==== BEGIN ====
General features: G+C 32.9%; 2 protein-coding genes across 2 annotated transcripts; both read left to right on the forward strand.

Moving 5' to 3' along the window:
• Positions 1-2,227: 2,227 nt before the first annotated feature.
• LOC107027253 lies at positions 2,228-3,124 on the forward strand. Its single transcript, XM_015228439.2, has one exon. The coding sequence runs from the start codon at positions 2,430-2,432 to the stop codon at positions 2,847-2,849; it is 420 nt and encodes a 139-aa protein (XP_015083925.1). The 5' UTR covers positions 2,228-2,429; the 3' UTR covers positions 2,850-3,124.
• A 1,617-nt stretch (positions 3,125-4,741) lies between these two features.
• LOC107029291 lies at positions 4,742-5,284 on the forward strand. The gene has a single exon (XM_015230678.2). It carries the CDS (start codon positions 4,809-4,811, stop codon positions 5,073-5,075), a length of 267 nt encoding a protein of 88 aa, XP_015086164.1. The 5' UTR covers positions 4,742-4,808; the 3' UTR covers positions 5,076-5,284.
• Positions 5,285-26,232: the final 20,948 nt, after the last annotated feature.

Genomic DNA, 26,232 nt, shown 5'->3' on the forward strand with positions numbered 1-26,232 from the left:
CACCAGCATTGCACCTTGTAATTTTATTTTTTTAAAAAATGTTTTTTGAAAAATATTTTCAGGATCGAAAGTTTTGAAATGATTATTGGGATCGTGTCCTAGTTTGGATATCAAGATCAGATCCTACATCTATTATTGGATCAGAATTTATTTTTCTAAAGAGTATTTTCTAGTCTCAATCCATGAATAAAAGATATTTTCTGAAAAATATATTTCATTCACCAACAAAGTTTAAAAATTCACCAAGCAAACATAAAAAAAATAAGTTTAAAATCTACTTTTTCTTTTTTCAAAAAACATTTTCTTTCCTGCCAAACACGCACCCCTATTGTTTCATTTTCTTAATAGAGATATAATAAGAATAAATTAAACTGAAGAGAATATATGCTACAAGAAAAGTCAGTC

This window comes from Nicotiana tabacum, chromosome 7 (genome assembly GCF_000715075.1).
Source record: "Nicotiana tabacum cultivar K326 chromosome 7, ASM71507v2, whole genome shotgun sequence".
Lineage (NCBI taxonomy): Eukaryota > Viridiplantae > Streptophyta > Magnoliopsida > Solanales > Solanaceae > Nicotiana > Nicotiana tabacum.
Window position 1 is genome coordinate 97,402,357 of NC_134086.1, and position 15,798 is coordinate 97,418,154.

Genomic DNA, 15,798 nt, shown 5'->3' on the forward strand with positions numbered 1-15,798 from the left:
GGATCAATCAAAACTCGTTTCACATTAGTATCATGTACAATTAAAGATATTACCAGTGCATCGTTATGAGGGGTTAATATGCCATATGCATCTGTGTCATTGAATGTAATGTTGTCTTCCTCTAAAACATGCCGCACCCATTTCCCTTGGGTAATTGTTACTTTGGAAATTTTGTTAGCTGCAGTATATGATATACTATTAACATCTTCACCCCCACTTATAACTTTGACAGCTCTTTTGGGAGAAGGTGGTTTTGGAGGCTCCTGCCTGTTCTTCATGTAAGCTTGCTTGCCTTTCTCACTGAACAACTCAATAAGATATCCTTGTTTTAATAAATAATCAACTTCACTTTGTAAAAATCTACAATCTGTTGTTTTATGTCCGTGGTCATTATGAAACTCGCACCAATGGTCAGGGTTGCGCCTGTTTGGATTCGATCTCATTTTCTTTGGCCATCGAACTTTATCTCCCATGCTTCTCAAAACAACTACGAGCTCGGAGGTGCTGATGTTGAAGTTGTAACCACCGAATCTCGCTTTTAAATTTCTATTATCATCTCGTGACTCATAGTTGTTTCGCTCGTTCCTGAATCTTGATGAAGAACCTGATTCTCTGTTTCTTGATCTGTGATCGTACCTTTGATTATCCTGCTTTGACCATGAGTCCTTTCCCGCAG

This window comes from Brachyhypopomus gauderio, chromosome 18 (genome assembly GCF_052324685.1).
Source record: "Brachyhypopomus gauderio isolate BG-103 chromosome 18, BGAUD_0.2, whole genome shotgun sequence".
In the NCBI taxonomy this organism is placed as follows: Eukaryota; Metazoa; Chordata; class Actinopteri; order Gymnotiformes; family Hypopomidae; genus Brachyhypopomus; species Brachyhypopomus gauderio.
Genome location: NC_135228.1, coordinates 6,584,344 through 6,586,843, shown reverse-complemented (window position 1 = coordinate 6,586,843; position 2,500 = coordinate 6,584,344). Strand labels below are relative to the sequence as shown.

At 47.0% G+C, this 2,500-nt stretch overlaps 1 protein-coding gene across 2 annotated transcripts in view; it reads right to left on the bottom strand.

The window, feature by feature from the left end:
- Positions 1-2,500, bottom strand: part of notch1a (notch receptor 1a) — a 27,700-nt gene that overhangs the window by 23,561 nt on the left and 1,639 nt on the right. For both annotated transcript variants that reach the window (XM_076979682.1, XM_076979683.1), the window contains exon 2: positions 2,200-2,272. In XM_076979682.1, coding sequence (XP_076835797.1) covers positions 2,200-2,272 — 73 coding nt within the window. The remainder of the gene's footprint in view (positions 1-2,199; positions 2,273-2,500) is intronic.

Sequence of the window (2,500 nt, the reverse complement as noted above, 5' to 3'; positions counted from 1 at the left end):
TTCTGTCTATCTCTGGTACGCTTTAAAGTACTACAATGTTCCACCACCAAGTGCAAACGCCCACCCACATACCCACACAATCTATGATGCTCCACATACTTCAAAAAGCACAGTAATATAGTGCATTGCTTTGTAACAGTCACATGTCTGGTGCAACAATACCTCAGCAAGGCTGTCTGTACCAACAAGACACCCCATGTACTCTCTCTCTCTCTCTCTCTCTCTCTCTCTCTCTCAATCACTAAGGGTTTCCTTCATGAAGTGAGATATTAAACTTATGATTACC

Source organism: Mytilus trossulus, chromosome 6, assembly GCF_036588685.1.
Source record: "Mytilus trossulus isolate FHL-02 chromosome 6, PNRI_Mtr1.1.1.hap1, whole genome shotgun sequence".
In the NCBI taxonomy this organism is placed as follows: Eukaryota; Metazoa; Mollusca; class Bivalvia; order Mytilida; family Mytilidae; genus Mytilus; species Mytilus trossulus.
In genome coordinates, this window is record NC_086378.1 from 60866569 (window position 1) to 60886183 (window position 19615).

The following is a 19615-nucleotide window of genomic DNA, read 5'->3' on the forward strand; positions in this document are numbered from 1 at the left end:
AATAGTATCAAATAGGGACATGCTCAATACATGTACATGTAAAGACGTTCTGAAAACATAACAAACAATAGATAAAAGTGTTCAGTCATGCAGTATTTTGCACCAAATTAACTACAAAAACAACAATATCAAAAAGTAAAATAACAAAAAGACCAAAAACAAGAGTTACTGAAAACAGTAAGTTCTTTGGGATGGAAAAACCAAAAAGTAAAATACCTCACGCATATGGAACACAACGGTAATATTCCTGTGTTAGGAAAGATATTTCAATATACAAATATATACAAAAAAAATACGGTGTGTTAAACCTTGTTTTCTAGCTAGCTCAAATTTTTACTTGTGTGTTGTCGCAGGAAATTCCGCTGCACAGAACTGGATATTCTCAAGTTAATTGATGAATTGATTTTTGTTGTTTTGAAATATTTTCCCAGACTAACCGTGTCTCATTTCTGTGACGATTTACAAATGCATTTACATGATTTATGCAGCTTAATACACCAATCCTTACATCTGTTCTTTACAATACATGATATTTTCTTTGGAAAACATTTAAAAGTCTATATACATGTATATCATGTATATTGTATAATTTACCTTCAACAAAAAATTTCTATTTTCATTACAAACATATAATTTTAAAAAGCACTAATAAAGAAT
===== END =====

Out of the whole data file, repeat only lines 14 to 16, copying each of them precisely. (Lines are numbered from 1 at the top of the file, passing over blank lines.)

Genomic DNA, 15,798 nt, shown 5'->3' on the forward strand with positions numbered 1-15,798 from the left:
GGATCAATCAAAACTCGTTTCACATTAGTATCATGTACAATTAAAGATATTACCAGTGCATCGTTATGAGGGGTTAATATGCCATATGCATCTGTGTCATTGAATGTAATGTTGTCTTCCTCTAAAACATGCCGCACCCATTTCCCTTGGGTAATTGTTACTTTGGAAATTTTGTTAGCTGCAGTATATGATATACTATTAACATCTTCACCCCCACTTATAACTTTGACAGCTCTTTTGGGAGAAGGTGGTTTTGGAGGCTCCTGCCTGTTCTTCATGTAAGCTTGCTTGCCTTTCTCACTGAACAACTCAATAAGATATCCTTGTTTTAATAAATAATCAACTTCACTTTGTAAAAATCTACAATCTGTTGTTTTATGTCCGTGGTCATTATGAAACTCGCACCAATGGTCAGGGTTGCGCCTGTTTGGATTCGATCTCATTTTCTTTGGCCATCGAACTTTATCTCCCATGCTTCTCAAAACAACTACGAGCTCGGAGGTGCTGATGTTGAAGTTGTAACCACCGAATCTCGCTTTTAAATTTCTATTATCATCTCGTGACTCATAGTTGTTTCGCTCGTTCCTGAATCTTGATGAAGAACCTGATTCTCTGTTTCTTGATCTGTGATCGTACCTTTGATTATCCTGCTTTGACCATGAGTCCTTTCCCGCAG

This window comes from Brachyhypopomus gauderio, chromosome 18 (genome assembly GCF_052324685.1).